I was recently invited by Philip De Parto to be a speaker at the Science Fiction Association of Bergen County (SFABC). It was a fantastic experience that exposed me to a new group of wonderfully intelligent people with fascinating opinions. I caught up with Phil afterward to learn more about how the SFABC works.
Michael Tresca (MT): What is SFABC all about?
Philip De Parto (PP): The Science Fiction Association of Bergen County (New Jersey) is a group for people who enjoy science fiction, fantasy, horror, science, comics, anime, and related areas. We run about a dozen events each month: book discussions, video nights, television discussions, fantasy games, social gatherings, a writers’ group, and more. It’s like a buffet. If you like books, you go to the book discussions. If you’re a movie fan, you go to that. People become friends, so you go to some events you may be so-so about just to see people.
MT: How do the meetings work? What happens at the meetings?
PP: The centerpiece of the SFABC is our General Meeting held on the second Saturday of each month. Generally, we start showing animation shorts or a feature at 6:15 p.m. A discussion about current sf/fantasy/horror news and events gets going at 6:30 p.m. The meeting proper doesn’t start until 8 p.m.
The meeting starts with a preview of upcoming club events and announcements of interest to the group. Then we introduce the evening’s speaker. Our speaker may be a writer, an editor, an artist, a film maker, a scientist, a literary agent, a game designer, or something else of interest to the group. Many — like you — wear more than one hat.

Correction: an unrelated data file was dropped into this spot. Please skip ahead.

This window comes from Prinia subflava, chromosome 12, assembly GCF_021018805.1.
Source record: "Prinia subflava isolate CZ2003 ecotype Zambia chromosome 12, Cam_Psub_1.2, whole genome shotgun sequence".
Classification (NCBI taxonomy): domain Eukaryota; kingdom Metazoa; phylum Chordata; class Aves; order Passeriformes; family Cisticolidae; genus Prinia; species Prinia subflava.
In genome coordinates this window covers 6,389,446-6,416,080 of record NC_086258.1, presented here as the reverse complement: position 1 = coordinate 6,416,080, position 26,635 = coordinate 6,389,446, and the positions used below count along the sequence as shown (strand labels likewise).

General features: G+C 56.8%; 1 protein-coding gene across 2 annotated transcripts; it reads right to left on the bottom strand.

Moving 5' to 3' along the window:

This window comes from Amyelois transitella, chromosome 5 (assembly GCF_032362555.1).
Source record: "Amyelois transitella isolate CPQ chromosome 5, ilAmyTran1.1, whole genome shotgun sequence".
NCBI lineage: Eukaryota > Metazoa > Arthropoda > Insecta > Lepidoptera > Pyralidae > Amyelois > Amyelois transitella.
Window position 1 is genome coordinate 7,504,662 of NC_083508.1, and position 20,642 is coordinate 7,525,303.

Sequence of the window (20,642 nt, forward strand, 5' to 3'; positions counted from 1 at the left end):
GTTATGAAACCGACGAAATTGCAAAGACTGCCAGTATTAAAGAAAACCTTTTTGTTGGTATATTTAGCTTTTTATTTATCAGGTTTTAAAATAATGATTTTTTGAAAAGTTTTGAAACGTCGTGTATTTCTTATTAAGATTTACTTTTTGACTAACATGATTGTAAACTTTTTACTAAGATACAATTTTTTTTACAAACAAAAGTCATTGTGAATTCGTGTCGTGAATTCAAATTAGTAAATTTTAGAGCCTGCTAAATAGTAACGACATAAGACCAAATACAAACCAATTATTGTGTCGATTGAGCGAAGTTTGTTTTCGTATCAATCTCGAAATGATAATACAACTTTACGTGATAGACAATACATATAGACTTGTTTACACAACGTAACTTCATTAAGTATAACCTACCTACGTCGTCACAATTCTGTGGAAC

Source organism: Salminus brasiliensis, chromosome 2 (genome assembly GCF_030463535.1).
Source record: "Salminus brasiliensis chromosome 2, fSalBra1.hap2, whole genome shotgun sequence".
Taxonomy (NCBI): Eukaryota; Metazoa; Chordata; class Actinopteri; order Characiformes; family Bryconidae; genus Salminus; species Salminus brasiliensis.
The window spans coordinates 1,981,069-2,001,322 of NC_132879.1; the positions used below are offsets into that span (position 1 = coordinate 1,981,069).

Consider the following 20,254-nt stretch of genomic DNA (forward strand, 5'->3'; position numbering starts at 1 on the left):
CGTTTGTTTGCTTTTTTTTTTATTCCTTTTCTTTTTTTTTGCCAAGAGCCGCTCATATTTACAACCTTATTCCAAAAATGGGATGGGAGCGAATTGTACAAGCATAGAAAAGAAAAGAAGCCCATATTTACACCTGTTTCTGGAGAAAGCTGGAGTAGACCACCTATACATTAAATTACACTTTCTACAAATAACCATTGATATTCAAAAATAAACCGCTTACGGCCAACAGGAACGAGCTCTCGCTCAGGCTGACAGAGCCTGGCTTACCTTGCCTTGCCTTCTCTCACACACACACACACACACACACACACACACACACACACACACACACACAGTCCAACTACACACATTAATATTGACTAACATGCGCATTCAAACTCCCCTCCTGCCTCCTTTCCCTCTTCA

After an hour or so we have a recess for people to grab snacks and engage in side conversations. After the break we resume in a less formal set up: chairs in a circle instead of auditorium style. The second part is a lot more free-form. Using your visit as an example, we got into discussions about Kickstarter funding, internet privacy, discrimination, marketing and branding, and many other tangents. At times four or five people were pursuing side discussions at the same time. I discourage that as much as possible, but at times it’s like herding cats.
We have to be out of our meeting hall by or before 11 p.m. and many us are still not talked out, so a batch of us go out to a nearby diner for food, coffee, and chit-chat. Sometimes our speaker accompanies us. Other times, the speaker leaves when the meeting ends.
MT: What is your involvement with SFABC?
PP: I started the Association in 1984. I had been with another group before that. I am not the easiest person in the world to get along with and periodically — every 10-20 years — it is a good idea for me and some people with different ideas to go our separate ways.
MT: How does SFABC define science fiction?
PP: You’d probably get as many different answers on that as members of group. I’m primarily a book person first, media second. So I would answer that it’s imaginative story-telling which tries to conform to our understanding of how the universe works. There are no magic wands in science fiction — that’s fantasy, which I also like very much. Generally speaking, though, science fiction is all-that-weird-stuff: Star Trek and Game of Thrones. Monster Movies and Harry Potter. Buck Rogers and True Blood. Spider-Man and The Walking Dead.